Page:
Oklahoma Conference of the United Methodist Church

Saying yes to God -- Stories of call inspire 93 at rally


The five storytellers Sept. 6 included a seminary student, a Local Pastor, an ordained Deacon, even a bishop; and their stories were personal. They spoke of God calling them to ministry. Three of their talks are condensed on this page.

The audience was attentive that day at Moore-First UMC, because many were contemplating God’s call on their lives, too. A total of 93 people attended the Call to Ministry Retreat & Rally.

Among them were a dozen youths and 30 people described as "inquiring candidates" by Chuck

Nordean, Conference director of Clergy and Congregational Development. Another 17 were enrolled in the Academy for Part-Time Local Pastors.

The Oklahoma Conference Board of Ordained Ministry designed the rally as Oklahoma embarks on group mentoring for all clergy candidates. Five such groups organized during the break-out sessions. Ten district superintendents and 24 mentors also attended.

By Erica Thomas

I was United Methodist even before I was born. My great-great grandmother joined OKC-Quayle UMC in the 1920s. My mother and father met at Quayle and were always active in the church.

In the summer of 1975, I attended district youth camp at Canyon Camp. I had an amazing experience where Jesus became very real to me. I continued to be active in church and heard a call to ministry. But I was a performer — still am — and wanted to try my hand at making a living on the stage. I felt that I would not pursue ordained ministry until later in life.

Going to college, having many experiences across the world, God has been with me every step. I always have sought out opportunities to be in Christian fellowship, as well as talk to my theater friends about their faith and mine.

During many years, God has used the talents he gave me to sing praises as well as opera and music theater. For example, I traveled to Cuba for a music ministry presentation.

In 2000, I attended a church workshop in Wichita, Kan. A preacher named Sherri Townsend gave the sermon "Walk Worthy" (Ephesians 4:1-2).

That Word convicted me, and I stopped running from this call. I began the clergy candidacy process by reading "The Christian as Minister."

Being a Deacon seemed just right for me.

I get to connect the world with the church. It is an awesome thing to see someone come into a relationship with Jesus Christ and be healed of past hurts caused by the church.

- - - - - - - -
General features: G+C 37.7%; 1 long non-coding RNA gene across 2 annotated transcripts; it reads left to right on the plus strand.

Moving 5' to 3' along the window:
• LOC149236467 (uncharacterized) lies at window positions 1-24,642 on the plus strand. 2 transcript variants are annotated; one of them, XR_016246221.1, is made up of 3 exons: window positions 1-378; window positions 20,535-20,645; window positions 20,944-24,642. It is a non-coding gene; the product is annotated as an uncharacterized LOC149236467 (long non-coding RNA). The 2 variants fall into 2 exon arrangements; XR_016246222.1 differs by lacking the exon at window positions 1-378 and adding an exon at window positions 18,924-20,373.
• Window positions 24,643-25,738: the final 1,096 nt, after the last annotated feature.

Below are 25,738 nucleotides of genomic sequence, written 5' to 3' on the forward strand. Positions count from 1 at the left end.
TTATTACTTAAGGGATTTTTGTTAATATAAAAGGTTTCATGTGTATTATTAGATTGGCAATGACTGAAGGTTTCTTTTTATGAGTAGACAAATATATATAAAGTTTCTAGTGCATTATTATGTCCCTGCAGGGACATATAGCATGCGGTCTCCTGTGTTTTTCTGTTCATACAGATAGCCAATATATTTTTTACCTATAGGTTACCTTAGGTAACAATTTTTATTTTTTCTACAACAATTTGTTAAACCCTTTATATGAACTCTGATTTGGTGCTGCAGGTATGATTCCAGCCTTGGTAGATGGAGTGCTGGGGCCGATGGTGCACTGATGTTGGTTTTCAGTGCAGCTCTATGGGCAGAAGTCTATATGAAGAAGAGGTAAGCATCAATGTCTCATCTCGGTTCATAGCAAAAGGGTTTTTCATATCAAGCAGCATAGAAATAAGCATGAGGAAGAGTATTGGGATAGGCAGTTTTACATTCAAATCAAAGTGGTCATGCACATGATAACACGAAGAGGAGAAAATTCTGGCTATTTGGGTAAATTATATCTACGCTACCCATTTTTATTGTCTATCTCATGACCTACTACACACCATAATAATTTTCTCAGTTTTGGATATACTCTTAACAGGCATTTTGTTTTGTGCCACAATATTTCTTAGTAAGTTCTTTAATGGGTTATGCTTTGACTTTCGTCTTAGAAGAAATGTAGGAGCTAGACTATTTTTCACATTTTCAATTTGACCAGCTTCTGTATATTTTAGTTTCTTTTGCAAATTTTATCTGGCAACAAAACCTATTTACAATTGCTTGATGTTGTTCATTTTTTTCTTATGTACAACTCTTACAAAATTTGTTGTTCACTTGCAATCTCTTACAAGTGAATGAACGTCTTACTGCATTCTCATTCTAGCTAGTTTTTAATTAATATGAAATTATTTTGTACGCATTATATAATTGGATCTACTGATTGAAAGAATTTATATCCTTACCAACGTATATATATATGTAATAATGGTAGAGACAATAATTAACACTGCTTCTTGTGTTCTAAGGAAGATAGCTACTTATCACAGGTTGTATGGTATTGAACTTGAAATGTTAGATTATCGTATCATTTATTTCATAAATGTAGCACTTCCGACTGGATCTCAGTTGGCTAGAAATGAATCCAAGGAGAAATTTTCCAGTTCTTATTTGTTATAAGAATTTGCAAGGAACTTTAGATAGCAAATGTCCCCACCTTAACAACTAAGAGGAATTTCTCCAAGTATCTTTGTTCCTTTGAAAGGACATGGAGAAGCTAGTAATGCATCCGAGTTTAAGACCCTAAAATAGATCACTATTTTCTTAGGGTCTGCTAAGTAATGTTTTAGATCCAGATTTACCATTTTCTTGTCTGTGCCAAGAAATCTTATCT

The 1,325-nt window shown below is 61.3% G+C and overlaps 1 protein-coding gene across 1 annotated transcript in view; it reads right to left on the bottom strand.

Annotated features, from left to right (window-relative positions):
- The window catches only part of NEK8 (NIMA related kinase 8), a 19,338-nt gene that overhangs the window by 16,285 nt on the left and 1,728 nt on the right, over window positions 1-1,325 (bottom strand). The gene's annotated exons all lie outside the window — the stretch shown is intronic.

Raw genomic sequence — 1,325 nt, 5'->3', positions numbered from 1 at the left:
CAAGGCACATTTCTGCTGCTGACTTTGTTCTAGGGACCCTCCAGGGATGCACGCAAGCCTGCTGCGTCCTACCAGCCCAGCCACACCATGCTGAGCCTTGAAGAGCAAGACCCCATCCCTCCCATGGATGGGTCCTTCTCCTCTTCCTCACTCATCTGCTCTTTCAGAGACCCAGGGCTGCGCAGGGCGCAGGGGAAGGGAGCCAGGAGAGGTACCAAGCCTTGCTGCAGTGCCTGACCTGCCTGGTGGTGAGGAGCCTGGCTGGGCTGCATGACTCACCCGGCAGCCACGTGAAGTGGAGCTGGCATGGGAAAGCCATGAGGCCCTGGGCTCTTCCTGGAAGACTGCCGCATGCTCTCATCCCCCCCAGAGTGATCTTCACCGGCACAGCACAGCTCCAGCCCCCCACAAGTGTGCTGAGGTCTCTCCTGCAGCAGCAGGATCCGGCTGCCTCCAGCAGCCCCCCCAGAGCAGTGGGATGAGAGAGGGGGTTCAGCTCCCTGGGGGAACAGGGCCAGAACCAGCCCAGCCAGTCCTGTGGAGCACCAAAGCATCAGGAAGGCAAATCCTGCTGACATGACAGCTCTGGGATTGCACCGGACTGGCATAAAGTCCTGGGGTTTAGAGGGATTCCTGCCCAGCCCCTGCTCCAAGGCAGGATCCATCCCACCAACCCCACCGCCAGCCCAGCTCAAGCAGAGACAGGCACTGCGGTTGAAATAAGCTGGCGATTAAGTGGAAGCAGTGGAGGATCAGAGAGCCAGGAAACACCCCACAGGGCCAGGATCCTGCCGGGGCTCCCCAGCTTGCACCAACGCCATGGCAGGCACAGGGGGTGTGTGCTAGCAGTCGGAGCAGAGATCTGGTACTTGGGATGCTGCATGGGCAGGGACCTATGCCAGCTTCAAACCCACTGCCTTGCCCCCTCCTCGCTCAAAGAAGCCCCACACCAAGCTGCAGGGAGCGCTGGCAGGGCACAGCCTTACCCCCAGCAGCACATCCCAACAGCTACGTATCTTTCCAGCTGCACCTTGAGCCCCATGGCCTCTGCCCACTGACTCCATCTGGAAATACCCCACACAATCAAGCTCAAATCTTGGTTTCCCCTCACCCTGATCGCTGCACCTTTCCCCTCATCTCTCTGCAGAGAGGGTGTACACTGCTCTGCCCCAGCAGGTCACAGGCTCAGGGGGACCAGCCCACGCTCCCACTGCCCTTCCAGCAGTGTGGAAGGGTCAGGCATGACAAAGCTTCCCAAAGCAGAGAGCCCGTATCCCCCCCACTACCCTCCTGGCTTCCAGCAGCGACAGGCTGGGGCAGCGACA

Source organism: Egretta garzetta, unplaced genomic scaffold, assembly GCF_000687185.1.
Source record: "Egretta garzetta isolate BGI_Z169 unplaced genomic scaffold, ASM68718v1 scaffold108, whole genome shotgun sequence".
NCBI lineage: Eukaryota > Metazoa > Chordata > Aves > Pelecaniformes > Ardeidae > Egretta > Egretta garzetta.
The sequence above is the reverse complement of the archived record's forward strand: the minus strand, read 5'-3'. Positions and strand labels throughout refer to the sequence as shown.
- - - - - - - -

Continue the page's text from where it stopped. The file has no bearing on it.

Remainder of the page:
I also teach voice at a community college and meet many young adults with no church or faith experience.

I love being a Deacon, assisting in Communion and baptism, teaching Bible study, helping new Christians find their place in the Kingdom. This is a fabulous journey.

(Rev. Thomas is an ordained Deacon.)

Photo by Connie Barnett 
Erica Thomas tells her call story Sept. 6.


My call to ministry started at about kindergarten age. I gave my life to Christ, and shortly after that began hearing God speaking to me. As a young child, God literally called me by name.

I had the same kind of experience that Samuel had as a child when God called him.

At first, I went to my mother repeatedly, asking if she had called me, and she replied, "No!"

She finally told me to say, "Yes, Lord," and then listen for God and do what he told me.

As long as I can remember, God has been using me to provide messages for others. At first I was scared because I was so young. How would people respond? Would they believe me, take me seriously? What would I say?

God reminded me of Jeremiah’s prophetic ministry. I truly believe that the Almighty called me in this way because my Savior wanted me to know there was need of me at an early age.

In college I was active in the Wesley Foundation. I joined a United Methodist church’s mission trip to Mexico, and my heart was "strangely warmed." I didn’t make any decisions about ministry then. But I did visit that church in the Oklahoma City area.

Because I wasn’t United Methodist, I did some research about the denomination and the church I was visiting. It was important to this preacher’s kid to join a church where I agreed with the beliefs, felt the presence of God, and could serve and grow. I prayed and, after hearing from God, joined that church.